A person purportedly behind the Panama Papers leaks on Friday lambasted economic systems that have allowed offshore shell accounts to prosper for so long.
Known only as John Doe, the person explained in a lengthy statement to the International Consortium of Investigative Journalists, the group of news outlets that reported out the Panama Papers last month, and Süddeutsche Zeitun, the German newspaper, why Mossack Fonseca, the Panamanian law firm that has set up accounts for the world’s rich, was targeted:
“I decided to expose Mossack Fonseca because I thought its founders, employees and clients should have to answer for their roles in these crimes, only some of which have come to light thus far. It will take years, possibly decades, for the full extent of the firm’s sordid acts to become known.”
The person also called on the United States, the European Union, and the United Kingdom to enact new laws that go after corporate shells and protect whistleblowers. (S)he writes:
“In the European Union, every member state’s corporate register should be freely accessible, with detailed data plainly available on ultimate beneficial owners. The United Kingdom can be proud of its domestic initiatives thus far, but it still has a vital role to play by ending financial secrecy on its various island territories, which are unquestionably the cornerstone of institutional corruption worldwide. And the United States can clearly no longer trust its fifty states to make sound decisions about their own corporate data. It is long past time for Congress to step in and force transparency by setting standards for disclosure and public access.”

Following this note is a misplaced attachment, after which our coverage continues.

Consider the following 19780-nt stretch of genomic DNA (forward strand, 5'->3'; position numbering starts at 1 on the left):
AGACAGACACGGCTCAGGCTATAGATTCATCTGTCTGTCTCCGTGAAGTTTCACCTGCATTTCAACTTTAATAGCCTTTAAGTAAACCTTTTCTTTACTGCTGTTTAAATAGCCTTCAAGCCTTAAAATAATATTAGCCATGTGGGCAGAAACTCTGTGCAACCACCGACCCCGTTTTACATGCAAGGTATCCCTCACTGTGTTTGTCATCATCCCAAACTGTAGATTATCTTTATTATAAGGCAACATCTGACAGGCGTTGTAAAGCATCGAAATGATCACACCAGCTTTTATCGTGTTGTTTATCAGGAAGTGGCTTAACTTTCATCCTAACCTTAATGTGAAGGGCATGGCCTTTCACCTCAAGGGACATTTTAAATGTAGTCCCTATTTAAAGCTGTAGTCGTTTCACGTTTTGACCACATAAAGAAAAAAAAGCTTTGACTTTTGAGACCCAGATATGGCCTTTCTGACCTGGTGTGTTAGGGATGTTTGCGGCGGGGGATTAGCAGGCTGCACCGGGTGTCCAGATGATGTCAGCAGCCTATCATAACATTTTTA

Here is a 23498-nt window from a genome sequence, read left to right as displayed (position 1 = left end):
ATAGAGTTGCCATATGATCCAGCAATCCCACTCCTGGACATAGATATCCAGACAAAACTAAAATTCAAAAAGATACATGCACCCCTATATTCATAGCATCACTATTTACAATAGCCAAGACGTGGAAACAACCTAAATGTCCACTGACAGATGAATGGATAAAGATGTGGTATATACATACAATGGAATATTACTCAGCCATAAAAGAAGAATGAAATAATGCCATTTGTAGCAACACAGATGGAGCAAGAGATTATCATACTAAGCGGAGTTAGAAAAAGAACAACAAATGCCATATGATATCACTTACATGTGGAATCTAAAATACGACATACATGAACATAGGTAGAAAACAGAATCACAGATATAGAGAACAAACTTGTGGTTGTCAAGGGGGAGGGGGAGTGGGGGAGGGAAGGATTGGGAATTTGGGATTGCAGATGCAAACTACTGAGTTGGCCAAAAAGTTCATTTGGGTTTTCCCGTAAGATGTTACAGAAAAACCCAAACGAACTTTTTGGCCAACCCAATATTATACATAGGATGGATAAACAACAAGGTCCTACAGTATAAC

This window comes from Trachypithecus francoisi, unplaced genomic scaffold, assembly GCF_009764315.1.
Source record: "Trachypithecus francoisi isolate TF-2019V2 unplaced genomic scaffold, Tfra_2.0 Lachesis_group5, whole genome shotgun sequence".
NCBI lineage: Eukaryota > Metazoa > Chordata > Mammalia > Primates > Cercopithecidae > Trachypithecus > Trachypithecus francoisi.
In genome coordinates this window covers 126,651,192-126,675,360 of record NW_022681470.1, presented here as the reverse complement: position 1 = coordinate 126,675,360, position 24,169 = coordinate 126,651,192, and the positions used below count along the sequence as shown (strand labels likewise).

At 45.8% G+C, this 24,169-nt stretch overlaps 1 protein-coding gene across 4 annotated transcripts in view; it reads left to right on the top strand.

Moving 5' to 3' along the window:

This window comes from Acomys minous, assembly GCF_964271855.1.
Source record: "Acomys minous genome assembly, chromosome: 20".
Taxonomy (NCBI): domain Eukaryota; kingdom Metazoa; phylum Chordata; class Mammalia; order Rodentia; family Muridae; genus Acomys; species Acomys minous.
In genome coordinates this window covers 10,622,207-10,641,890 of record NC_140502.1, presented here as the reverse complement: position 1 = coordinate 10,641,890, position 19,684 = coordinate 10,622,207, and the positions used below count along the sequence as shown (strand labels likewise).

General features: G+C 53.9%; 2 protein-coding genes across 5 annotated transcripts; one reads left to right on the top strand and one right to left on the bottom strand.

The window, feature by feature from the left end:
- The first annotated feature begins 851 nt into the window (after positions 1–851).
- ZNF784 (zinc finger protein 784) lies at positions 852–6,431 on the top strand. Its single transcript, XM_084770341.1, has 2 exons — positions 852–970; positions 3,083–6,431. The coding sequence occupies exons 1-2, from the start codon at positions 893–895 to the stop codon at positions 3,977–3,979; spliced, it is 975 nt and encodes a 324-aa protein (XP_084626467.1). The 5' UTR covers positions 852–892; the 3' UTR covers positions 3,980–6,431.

(S)he also criticized news organizations that didn’t show an interest in the papers. The person adds, “Even Wikileaks didn’t answer its tip line repeatedly”—significant considering Wikileaks previously claimed the leaks were funded by the U.S. government.
On Monday, ICIJ says it will make much of its information available through a public database. Quartz writes:
In most cases it will not be the actual documents, but rather the names of shell companies and beneficial owners that can be gleaned from the files.
More details from the documents are due next Monday.